Astros to return home Saturday to face the Mets
HOUSTON (AP) The Houston Astros are coming home and will open a three-game series against the New York Mets on Saturday.
The Astros had to relocate their series against the Texas Rangers this week to Tropicana Field in St. Petersburg, Florida, because of catastrophic flooding in the nation's fourth-largest city in the wake of Hurricane Harvey. The Astros will return to Houston on Thursday night after their game against the Rangers.
''With the cooperation of the mayor's office, we are going to play baseball at Minute Maid Park this weekend,'' Astros president Reid Ryan said Wednesday. ''Along with Mayor Sylvester Turner, we hope that these games can serve as a welcome distraction for our city that is going through a very difficult time. We hope that we can put smiles on some faces.''
The Mets series was scheduled to begin on Friday, but instead a Saturday doubleheader is planned and the finale is Sunday. The Astros have a 10-game road trip after that.
This week is the second time Houston has had games moved to a neutral location because of a hurricane. In the wake of Hurricane Ike in 2008, MLB moved two scheduled home games with the Chicago Cubs to Milwaukee, about 95 miles from Chicago, effectively making the contests home games for the Cubs. Chicago won both of those games, with Carlos Zambrano throwing a no-hitter in the first one.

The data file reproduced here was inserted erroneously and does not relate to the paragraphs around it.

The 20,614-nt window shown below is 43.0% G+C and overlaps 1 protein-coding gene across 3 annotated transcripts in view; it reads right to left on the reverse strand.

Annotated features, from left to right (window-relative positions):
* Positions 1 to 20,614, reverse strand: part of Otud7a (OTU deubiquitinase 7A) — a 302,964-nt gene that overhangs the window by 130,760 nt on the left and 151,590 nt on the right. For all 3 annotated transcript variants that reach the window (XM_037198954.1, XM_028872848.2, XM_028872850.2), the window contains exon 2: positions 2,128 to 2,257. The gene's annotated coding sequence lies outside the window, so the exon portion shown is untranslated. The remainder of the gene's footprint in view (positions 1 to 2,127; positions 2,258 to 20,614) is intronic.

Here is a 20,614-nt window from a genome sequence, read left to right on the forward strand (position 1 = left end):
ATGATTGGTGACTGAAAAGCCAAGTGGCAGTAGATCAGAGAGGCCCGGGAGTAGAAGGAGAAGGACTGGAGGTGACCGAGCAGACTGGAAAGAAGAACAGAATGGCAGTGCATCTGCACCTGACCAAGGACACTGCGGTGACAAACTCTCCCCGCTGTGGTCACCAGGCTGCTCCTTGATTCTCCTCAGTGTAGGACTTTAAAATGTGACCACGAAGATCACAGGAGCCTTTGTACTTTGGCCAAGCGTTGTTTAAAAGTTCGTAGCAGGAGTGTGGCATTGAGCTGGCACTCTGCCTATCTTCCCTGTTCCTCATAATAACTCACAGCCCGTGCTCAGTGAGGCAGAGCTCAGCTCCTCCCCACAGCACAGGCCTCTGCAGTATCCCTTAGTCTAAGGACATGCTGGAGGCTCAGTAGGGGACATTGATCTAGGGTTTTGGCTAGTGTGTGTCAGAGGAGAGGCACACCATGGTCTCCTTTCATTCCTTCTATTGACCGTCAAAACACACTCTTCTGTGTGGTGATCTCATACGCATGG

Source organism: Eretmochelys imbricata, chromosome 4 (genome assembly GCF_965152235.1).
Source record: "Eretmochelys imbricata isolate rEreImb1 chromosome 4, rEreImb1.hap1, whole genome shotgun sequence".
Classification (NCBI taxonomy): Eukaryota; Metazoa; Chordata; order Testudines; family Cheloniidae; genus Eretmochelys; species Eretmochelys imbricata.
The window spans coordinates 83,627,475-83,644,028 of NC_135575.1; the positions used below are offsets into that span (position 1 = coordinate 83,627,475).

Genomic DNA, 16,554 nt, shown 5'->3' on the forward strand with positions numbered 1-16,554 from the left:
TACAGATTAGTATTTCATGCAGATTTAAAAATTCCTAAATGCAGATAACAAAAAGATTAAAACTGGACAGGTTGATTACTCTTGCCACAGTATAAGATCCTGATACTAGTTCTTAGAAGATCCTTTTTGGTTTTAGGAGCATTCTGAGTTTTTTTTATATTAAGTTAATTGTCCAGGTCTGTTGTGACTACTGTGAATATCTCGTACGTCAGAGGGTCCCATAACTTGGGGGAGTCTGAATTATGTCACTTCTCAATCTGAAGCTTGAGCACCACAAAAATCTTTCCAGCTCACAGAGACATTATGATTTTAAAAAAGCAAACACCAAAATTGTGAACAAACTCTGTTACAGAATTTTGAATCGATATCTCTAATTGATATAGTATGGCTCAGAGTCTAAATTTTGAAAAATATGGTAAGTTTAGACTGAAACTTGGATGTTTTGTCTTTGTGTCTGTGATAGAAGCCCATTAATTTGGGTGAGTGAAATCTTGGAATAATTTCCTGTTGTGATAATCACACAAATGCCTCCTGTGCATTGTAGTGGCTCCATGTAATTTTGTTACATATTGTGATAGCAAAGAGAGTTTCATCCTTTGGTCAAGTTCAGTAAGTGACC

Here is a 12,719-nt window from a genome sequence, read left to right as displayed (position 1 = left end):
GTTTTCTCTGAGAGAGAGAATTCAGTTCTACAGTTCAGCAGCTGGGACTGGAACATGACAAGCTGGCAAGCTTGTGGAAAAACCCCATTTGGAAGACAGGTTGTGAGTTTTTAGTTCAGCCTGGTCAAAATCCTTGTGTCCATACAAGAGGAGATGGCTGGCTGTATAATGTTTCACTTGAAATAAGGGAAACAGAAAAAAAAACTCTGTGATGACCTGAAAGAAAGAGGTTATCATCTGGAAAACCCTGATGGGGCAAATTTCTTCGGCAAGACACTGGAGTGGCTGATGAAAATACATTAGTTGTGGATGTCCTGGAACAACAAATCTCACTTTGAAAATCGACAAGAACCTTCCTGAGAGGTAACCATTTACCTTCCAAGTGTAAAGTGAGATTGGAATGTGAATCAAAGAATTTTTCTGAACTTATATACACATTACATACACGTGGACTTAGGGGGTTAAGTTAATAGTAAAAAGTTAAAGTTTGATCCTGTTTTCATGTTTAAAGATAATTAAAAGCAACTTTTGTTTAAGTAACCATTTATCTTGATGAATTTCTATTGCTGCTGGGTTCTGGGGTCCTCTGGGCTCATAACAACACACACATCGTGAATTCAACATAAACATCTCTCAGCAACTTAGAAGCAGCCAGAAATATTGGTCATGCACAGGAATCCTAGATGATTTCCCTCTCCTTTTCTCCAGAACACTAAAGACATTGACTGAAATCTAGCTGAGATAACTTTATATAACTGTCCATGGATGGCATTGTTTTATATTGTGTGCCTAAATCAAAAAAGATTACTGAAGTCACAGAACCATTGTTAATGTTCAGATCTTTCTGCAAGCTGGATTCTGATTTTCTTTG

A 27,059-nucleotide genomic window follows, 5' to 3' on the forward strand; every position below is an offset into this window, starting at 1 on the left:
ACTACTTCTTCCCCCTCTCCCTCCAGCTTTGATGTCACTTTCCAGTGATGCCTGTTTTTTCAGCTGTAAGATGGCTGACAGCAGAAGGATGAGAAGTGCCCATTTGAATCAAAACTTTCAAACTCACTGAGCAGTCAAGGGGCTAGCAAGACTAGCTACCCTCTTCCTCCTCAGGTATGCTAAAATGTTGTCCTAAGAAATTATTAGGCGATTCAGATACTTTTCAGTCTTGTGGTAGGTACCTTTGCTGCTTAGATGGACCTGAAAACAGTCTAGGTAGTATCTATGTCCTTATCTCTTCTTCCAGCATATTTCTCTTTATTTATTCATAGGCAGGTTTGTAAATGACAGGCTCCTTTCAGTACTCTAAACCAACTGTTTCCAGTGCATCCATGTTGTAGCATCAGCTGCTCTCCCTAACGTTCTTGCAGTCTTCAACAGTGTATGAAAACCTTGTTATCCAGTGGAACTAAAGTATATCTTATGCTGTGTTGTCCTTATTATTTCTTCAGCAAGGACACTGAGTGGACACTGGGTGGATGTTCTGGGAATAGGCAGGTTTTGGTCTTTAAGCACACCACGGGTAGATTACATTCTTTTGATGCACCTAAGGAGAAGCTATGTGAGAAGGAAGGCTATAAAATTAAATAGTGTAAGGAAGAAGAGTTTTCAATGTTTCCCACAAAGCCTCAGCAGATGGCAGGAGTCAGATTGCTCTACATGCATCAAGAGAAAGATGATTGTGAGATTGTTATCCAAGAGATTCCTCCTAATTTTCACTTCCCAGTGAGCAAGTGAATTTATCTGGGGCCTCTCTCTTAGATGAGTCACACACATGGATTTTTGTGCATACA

The Astros lost the opener of their series against the Rangers 12-2 on Tuesday night in front of a crowd of just 3,485.
The Mets are in Cincinnati for a three-game series that concludes on Thursday afternoon. Manager Terry Collins met with players before their game on Wednesday to talk about arrangements for the trip to Houston.
''These are things that I'm sure nobody in this room has ever experienced, so it's going to be an eye-opening experience,'' Collins said. ''It's all part of life.''
Collins compared it to 2001 when he was the bullpen coach with Tampa Bay.
''When I came back with the Rays to New York to play the Yankees right after 9/11, you talk to people who experienced it and you learn a lot,'' he said. ''You learn a lot about human nature and how people can rise up and ultimately really help each other, which I think is something we need to do more of.''
AP Sports Writer Joe Kay in Cincinnati contributed to this report.
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